The decisions one makes during their youth shouldn’t have a lasting impact on their adult years. For some people who have been convicted of crimes while they were still young, the criminal record they have haunts them for their entire adulthood.
Governor Kathy Hochul recently signed legislation that gives some of these individuals another chance at living a productive life. The legislation gives people who were under 19 years old at the time of a conviction apply for the Youthful Offender Status Designation, even if they were previously denied.
What’s the Youthful Offender Status Designation?
A person who’s convicted of a crime before they turn 19 years old has a chance to apply for this program as long as they haven’t been convicted of a crime within the previous five years. It replaces their conviction with a confidential adjudication. The adjudication is non-criminal, and since it’s confidential, it doesn’t affect the person’s criminal history.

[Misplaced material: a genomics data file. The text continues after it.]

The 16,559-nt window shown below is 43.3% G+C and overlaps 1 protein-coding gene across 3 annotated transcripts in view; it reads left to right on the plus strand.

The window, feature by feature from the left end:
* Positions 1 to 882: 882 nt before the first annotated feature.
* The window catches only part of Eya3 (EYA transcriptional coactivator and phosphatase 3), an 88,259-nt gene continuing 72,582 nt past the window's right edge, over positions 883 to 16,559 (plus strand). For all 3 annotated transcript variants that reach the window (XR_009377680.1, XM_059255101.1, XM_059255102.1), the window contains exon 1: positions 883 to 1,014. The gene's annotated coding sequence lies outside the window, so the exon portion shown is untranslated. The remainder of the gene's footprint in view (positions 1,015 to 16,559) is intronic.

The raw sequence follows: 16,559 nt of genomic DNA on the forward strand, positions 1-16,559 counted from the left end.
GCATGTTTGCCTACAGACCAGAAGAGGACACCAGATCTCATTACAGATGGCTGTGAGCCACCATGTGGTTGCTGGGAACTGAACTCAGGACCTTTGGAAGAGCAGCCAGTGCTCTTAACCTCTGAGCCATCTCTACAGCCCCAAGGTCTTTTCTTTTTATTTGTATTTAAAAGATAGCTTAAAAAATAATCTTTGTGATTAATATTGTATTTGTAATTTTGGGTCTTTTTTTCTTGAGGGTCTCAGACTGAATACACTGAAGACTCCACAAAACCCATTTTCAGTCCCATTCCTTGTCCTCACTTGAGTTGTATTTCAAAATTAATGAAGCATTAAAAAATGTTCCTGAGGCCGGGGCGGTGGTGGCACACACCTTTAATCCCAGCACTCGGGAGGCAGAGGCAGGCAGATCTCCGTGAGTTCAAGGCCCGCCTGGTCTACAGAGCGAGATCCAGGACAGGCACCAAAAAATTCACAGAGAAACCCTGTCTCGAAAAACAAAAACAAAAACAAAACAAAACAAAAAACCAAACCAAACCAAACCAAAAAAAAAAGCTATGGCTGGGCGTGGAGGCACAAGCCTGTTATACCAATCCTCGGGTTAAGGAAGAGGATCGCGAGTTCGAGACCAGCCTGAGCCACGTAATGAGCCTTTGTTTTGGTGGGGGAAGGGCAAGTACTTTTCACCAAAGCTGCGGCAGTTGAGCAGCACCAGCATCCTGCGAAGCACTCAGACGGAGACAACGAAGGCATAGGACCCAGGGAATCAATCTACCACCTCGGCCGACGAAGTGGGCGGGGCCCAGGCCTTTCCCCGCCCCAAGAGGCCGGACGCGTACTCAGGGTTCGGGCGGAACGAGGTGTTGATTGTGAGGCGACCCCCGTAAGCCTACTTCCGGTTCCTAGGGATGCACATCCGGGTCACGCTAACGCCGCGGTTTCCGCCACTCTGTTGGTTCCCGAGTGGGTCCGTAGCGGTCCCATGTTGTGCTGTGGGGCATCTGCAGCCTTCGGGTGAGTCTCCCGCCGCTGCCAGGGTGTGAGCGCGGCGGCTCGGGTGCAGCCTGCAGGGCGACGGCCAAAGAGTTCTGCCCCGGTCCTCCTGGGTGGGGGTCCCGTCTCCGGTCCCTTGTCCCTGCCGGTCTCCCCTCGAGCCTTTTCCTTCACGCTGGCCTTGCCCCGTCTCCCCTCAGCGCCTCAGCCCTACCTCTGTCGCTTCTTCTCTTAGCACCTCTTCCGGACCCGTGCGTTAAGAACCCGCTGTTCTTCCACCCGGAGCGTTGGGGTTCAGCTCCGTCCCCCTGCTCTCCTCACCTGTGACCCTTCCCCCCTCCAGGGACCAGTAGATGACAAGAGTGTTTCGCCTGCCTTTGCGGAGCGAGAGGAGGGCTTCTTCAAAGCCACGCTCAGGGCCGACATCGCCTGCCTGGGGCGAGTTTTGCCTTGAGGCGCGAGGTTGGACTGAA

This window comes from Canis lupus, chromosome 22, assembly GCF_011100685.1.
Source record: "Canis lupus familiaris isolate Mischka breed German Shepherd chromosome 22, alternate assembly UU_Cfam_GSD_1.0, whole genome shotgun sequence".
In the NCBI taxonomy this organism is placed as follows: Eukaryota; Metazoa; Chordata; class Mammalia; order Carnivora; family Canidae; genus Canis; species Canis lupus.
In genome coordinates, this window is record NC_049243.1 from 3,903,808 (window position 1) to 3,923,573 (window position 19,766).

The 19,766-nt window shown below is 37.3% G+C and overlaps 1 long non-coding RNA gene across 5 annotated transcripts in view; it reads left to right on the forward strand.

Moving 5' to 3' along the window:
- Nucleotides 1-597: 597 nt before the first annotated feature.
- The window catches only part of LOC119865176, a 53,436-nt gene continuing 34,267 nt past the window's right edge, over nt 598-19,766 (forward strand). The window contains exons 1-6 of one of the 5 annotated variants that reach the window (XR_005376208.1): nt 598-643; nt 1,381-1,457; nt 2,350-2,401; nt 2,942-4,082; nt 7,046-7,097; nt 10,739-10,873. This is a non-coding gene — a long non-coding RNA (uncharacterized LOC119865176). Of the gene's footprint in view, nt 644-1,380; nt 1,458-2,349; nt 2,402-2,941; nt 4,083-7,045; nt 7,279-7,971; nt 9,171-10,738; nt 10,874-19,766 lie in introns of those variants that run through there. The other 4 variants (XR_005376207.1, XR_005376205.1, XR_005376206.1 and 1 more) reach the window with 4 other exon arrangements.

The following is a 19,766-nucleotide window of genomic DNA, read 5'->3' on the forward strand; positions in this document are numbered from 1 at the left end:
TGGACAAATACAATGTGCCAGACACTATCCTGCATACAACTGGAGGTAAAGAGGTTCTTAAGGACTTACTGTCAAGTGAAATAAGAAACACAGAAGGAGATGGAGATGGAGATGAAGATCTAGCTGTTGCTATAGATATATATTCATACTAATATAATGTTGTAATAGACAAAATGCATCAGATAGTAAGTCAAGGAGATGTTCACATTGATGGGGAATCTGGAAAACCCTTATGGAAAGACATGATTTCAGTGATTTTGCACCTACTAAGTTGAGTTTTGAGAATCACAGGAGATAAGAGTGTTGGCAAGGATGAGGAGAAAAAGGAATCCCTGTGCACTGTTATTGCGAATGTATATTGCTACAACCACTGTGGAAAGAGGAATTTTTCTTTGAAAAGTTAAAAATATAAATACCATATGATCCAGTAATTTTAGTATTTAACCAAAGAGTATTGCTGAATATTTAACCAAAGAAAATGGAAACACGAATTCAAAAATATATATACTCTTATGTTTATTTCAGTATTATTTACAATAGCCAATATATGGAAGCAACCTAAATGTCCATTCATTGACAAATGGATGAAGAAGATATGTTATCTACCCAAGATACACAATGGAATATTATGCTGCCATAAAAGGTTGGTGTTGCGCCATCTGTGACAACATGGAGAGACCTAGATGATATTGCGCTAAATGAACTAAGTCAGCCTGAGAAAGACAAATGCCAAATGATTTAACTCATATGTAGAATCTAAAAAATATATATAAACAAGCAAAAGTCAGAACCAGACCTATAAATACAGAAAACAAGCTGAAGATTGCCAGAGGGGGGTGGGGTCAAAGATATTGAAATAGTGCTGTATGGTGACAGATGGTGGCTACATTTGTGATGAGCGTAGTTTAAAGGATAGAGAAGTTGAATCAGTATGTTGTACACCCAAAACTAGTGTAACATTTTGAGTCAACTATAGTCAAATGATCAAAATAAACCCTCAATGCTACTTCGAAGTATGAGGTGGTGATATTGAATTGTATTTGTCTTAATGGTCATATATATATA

A person who’s granted the benefits of this program will likely be able to find employment easier than someone who has a criminal record. It can also have a major impact on their social life. These factors together can give them a new chance at living a better life that doesn’t include returning to the criminal justice system.
Anyone who’s been charged with a crime should review their options for a defense strategy. This sometimes means trying to minimize the penalties they’ll face, but it can also mean trying to end the matter with a not guilty decision. Working closely with someone who’s familiar with your case and the applicable laws might make this a bit easier.